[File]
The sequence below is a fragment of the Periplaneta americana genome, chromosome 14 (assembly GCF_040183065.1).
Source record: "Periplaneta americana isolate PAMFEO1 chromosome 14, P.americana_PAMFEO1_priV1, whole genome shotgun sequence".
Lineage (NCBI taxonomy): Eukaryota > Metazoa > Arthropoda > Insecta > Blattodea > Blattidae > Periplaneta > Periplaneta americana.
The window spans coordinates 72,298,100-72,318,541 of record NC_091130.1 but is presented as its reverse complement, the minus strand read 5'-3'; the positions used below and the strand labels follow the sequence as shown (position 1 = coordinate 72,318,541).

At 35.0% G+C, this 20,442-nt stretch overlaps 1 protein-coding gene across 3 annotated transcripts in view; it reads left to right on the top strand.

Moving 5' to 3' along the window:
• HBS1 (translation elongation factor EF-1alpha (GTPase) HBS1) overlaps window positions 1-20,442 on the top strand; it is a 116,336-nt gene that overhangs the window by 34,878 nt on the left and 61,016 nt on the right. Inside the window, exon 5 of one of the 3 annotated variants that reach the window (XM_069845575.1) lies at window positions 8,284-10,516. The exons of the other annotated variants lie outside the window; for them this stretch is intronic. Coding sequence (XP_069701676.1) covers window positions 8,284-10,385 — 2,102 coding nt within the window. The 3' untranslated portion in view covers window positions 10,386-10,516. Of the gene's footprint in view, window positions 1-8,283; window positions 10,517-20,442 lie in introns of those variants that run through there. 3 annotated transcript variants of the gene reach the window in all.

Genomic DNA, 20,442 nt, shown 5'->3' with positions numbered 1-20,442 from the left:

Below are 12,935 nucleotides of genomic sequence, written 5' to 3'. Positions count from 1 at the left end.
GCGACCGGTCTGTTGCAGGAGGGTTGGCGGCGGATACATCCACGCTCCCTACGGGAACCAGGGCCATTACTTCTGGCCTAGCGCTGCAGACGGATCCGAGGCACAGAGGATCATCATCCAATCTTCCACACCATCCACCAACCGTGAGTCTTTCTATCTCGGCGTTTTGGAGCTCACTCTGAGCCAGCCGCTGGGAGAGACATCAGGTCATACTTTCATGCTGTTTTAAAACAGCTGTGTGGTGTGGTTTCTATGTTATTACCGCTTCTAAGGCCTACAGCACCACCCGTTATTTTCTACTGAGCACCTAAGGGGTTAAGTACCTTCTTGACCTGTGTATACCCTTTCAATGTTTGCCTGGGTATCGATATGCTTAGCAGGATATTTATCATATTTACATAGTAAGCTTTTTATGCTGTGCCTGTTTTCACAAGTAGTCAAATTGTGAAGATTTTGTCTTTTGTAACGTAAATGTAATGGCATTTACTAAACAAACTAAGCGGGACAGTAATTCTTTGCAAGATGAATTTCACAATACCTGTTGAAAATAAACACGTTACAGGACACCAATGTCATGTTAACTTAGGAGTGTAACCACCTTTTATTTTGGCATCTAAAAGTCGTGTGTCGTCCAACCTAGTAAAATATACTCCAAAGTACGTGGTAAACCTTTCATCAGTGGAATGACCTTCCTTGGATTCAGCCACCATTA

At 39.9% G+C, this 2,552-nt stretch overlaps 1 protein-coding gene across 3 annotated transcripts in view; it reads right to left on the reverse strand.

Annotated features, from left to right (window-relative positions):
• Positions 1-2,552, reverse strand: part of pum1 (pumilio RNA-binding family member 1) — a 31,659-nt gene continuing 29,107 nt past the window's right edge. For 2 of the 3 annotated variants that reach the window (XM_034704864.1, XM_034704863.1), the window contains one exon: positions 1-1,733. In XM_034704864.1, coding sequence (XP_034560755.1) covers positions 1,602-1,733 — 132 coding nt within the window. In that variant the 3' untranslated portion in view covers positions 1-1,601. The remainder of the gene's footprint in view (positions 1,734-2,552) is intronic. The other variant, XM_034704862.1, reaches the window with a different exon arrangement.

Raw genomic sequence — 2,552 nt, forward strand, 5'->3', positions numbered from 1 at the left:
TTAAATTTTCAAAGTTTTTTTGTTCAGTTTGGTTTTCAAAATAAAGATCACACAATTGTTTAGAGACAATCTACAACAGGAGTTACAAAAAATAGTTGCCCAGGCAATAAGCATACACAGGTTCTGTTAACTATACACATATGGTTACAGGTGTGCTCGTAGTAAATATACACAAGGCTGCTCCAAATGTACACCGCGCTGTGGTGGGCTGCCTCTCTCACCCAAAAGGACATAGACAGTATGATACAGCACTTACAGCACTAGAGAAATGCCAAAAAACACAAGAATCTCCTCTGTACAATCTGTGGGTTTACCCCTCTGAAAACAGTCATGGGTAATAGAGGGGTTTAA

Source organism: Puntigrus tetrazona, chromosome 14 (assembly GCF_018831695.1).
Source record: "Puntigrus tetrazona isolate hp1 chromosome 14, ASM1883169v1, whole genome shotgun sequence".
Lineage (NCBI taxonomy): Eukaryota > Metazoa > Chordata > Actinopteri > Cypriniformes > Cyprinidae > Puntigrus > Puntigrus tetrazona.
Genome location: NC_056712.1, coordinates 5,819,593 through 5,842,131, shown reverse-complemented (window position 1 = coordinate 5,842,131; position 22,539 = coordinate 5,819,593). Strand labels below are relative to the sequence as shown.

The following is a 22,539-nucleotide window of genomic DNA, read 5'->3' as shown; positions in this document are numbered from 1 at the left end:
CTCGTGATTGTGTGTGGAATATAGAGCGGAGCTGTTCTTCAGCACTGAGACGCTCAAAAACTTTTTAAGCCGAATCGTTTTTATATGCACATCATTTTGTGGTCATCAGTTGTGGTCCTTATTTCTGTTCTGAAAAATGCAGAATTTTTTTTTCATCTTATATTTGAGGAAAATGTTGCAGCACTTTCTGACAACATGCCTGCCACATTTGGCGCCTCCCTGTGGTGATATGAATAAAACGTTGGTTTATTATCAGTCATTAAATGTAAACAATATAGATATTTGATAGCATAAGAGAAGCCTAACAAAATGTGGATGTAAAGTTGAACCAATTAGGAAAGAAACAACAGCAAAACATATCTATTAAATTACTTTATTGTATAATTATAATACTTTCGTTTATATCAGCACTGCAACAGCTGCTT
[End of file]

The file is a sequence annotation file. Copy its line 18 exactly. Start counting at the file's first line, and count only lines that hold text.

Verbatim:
Lineage (NCBI taxonomy): Eukaryota > Metazoa > Chordata > Actinopteri > Cypriniformes > Cyprinidae > Puntigrus > Puntigrus tetrazona.